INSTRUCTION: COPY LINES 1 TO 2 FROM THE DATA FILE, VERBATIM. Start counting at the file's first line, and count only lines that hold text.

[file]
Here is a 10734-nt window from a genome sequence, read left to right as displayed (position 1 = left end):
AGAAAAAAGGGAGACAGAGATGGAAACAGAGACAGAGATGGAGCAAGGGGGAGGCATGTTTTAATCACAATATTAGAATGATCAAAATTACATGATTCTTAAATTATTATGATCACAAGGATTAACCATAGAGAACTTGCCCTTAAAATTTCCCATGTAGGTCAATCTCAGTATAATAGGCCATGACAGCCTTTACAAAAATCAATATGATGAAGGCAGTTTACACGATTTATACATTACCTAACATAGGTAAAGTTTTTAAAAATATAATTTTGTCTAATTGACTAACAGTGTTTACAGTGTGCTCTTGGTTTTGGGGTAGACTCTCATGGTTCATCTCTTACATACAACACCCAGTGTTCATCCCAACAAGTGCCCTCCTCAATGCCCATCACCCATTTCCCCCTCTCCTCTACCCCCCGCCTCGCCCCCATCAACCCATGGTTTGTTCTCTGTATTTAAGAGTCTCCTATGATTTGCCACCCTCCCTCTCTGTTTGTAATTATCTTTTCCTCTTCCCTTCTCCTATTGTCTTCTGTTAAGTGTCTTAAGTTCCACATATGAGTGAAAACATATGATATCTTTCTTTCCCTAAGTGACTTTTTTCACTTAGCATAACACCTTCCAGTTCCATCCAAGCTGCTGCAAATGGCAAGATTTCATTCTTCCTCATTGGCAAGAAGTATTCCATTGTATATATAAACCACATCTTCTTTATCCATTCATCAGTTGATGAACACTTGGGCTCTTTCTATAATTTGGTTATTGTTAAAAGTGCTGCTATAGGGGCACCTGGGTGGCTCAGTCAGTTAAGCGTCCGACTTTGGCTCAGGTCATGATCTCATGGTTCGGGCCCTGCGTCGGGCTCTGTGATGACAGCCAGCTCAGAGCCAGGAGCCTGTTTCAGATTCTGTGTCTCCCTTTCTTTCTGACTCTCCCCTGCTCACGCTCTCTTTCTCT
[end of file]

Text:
Here is a 10734-nt window from a genome sequence, read left to right as displayed (position 1 = left end):
AGAAAAAAGGGAGACAGAGATGGAAACAGAGACAGAGATGGAGCAAGGGGGAGGCATGTTTTAATCACAATATTAGAATGATCAAAATTACATGATTCTTAAATTATTATGATCACAAGGATTAACCATAGAGAACTTGCCCTTAAAATTTCCCATGTAGGTCAATCTCAGTATAATAGGCCATGACAGCCTTTACAAAAATCAATATGATGAAGGCAGTTTACACGATTTATACATTACCTAACATAGGTAAAGTTTTTAAAAATATAATTTTGTCTAATTGACTAACAGTGTTTACAGTGTGCTCTTGGTTTTGGGGTAGACTCTCATGGTTCATCTCTTACATACAACACCCAGTGTTCATCCCAACAAGTGCCCTCCTCAATGCCCATCACCCATTTCCCCCTCTCCTCTACCCCCCGCCTCGCCCCCATCAACCCATGGTTTGTTCTCTGTATTTAAGAGTCTCCTATGATTTGCCACCCTCCCTCTCTGTTTGTAATTATCTTTTCCTCTTCCCTTCTCCTATTGTCTTCTGTTAAGTGTCTTAAGTTCCACATATGAGTGAAAACATATGATATCTTTCTTTCCCTAAGTGACTTTTTTCACTTAGCATAACACCTTCCAGTTCCATCCAAGCTGCTGCAAATGGCAAGATTTCATTCTTCCTCATTGGCAAGAAGTATTCCATTGTATATATAAACCACATCTTCTTTATCCATTCATCAGTTGATGAACACTTGGGCTCTTTCTATAATTTGGTTATTGTTAAAAGTGCTGCTATAGGGGCACCTGGGTGGCTCAGTCAGTTAAGCGTCCGACTTTGGCTCAGGTCATGATCTCATGGTTCGGGCCCTGCGTCGGGCTCTGTGATGACAGCCAGCTCAGAGCCAGGAGCCTGTTTCAGATTCTGTGTCTCCCTTTCTTTCTGACTCTCCCCTGCTCACGCTCTCTTTCTCT